Deborah Wyatt’s Latest Book Gives People New Ways to Praise and Pray to God

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In what ways can a person truly express their feelings when praising God, asking Him for forgiveness, or even seeking guidance from Him during their daily lives? Deborah Wyatt’s new book, John the Beloved, shares with readers how the Lord gives different people all kinds of artistic talents and uses them as His instruments for reaching out to those in most need of Him and His unconditional love.

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“Although my church tells me that my music is a sin, I’ve always thought of it as a gift from God…For me, knowing the right words to pray is difficult but when I hear the music and put it on paper, I am praying in a language understood by God. My music is the way I pray and a song of praise to Him.”

Praying to the Lord comes in many forms, as the clarity and loudness of one’s “voice” are dependent on the sincerity of what they wish to say. Likewise, the way God responds to His children varies because signs from Him could be in the form of a person one meets, a Bible verse with a particular topic, or even in the littlest of things like road signs. He asks that people take time to quiet down and listen to Him.

In the case of young Elise Snow, it would be leukemia that puts her career on hold and puts her life on hold. Throughout Deborah Wyatt’s John the Beloved, the young musician must confront the emptiness in her lonely heart and other personal demons with help from inspiring musical pieces composed by a mysterious stranger who introduces himself as John. Elise also grows close to Marge, a kind-hearted fellow patient who takes care of her in the Cancer Center that she visits for chemotherapy. Despite Marge’s own pain in life, she takes Elise under her wing, which gives the latter hope and shows her how strong a woman and mother’s love can be.

While exchanging letters and sharing his sheet music with Elise, John Yoder falls deeply in love with her even though the Amish church and community he grew up in would not allow them to be together. He forces himself to accept that he may have to marry the other girls in his community, but his heart says otherwise. Both musicians feel trapped by the circumstances of their lives, and even though they eventually find each other and confess their feelings, they have to overcome many challenges to keep their relationship.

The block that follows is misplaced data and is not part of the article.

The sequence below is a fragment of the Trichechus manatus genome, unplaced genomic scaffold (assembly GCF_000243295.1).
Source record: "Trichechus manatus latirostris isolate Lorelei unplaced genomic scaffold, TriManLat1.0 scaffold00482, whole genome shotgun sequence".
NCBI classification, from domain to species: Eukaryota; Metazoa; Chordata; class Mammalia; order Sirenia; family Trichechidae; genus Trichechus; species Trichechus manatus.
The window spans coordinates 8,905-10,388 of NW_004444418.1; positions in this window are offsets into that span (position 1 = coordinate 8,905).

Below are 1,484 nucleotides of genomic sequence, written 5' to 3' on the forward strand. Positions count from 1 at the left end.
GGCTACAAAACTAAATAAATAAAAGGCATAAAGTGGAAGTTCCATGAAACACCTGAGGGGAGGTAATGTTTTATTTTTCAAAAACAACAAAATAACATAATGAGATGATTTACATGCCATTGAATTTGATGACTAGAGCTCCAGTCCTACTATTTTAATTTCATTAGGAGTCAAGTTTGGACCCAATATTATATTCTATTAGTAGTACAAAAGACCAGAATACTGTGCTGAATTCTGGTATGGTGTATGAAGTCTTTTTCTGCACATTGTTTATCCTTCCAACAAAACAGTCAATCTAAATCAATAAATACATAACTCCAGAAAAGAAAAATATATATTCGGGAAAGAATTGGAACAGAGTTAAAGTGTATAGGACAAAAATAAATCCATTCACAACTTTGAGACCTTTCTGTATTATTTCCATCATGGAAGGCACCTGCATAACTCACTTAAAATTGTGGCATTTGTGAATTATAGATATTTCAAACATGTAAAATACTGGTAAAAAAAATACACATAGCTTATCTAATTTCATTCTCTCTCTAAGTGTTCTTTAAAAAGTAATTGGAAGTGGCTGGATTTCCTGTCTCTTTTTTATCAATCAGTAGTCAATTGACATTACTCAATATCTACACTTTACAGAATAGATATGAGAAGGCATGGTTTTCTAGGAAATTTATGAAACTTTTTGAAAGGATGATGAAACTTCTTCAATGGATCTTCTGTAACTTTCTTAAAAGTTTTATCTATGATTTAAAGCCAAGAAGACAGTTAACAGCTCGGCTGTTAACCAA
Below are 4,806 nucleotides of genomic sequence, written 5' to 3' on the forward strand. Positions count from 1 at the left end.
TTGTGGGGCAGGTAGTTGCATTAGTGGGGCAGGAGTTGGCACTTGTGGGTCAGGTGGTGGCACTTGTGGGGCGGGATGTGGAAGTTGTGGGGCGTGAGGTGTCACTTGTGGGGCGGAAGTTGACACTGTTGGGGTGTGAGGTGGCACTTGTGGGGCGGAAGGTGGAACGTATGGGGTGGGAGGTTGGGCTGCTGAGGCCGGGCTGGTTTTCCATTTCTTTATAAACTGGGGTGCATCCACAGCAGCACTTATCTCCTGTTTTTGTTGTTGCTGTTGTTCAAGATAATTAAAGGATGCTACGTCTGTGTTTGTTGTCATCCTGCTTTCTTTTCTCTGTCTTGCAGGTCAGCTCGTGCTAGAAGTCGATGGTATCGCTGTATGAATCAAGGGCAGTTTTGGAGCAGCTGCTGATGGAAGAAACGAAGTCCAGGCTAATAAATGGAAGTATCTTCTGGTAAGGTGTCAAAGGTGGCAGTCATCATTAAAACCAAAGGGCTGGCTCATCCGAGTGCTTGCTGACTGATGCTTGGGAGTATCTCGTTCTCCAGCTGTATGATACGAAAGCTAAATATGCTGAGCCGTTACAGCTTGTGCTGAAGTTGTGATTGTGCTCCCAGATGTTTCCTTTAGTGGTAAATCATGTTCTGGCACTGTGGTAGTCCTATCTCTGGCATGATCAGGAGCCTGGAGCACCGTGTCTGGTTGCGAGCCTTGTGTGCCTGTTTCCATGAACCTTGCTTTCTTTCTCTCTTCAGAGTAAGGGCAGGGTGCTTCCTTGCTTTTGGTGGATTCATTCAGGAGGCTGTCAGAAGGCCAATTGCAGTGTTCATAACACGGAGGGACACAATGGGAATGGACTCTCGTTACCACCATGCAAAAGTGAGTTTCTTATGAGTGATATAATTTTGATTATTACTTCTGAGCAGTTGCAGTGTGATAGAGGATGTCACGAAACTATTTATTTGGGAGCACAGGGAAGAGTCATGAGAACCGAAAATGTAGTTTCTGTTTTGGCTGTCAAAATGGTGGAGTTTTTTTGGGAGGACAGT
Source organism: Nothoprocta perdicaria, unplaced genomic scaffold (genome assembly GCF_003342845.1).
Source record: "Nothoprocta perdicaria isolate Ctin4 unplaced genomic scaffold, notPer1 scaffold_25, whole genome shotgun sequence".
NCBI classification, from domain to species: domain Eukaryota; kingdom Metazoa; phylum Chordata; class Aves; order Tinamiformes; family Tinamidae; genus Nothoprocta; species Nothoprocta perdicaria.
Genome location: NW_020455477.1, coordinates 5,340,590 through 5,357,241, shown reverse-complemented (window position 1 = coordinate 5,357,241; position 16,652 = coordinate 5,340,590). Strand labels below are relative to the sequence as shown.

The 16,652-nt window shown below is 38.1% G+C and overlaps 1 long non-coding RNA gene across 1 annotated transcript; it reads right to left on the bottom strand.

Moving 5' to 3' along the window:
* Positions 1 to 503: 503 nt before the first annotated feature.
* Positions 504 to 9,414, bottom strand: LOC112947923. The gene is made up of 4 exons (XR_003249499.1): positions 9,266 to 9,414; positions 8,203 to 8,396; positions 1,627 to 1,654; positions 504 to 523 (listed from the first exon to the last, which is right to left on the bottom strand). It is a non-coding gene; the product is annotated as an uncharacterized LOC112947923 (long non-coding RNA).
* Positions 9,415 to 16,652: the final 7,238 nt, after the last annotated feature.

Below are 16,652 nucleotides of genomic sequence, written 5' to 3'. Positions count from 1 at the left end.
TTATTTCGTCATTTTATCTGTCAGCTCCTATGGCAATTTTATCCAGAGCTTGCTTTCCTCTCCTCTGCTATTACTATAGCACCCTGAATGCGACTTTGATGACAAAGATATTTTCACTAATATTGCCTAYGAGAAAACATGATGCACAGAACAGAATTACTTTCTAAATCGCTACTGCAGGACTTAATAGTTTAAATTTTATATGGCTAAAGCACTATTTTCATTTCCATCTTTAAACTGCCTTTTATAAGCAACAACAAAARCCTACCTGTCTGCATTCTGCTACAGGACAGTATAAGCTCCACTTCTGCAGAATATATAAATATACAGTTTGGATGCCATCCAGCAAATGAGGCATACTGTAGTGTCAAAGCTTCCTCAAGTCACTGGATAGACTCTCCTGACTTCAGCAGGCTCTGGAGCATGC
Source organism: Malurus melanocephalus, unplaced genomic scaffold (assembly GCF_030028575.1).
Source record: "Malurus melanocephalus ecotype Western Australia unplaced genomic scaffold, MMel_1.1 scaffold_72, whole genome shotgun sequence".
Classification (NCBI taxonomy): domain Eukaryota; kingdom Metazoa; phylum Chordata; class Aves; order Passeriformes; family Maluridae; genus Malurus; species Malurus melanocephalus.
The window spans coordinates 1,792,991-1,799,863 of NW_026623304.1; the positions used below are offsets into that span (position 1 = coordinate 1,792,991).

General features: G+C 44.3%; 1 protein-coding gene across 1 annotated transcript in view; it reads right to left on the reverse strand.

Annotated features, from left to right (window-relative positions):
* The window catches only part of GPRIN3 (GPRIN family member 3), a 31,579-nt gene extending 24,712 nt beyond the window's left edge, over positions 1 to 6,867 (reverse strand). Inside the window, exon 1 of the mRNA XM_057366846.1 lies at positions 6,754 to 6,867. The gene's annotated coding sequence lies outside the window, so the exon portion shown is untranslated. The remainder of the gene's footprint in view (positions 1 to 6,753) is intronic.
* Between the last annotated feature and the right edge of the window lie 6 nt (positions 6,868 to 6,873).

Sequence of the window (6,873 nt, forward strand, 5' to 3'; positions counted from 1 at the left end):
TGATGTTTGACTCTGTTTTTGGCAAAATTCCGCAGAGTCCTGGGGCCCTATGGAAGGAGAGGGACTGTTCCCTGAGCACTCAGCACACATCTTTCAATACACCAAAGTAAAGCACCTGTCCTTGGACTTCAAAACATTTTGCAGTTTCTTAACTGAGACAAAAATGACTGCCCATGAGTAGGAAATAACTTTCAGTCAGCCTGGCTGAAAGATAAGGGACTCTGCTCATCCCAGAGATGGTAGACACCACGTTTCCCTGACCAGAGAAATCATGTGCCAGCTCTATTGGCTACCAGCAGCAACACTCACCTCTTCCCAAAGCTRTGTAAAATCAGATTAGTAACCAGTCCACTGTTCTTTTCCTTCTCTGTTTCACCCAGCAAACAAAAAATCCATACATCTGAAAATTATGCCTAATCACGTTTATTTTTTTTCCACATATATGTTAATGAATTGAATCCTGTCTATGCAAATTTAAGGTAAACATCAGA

“Although my church tells me that my music is a sin, I’ve always thought of it as a gift from God,” John, an Amish man with an immense talent for music composition, was never able to hear his own creations until he gave the sheet music to Elise. Until then, he was never able to praise the Lord the way he wanted to. “For me, knowing the right words to pray is difficult but when I hear the music and put it on paper, I am praying in a language understood by God. My music is the way I pray and a song of praise to Him.”

Like the disciples from centuries ago, many of the Lord’s followers today still bear the burden of being possibly silenced while praising and teaching others about Him. Elise rekindles her faith in God with help from John as well as Marge, and she follows in her late grandparents’ footsteps as faithful Christians. He then brought His mighty healing hands on her, allowing the young musician to have a better appreciation of the life she’s given. She learns that when the Almighty has already forgiven a person’s sins, they must not let any shame linger, for it hinders them from praising Him.

“The more I pray and the more I read the Bible, the more I love my God. When I first got saved, I began to look back on my life and some of the sins that I had committed began to haunt me and brought me much guilt…God no longer remembers my sin and if He doesn’t hold my past sins—which were forgiven and blotted out by the blood of Christ—then why should I punish myself for things that God Himself has chosen to forget?”

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William Earle
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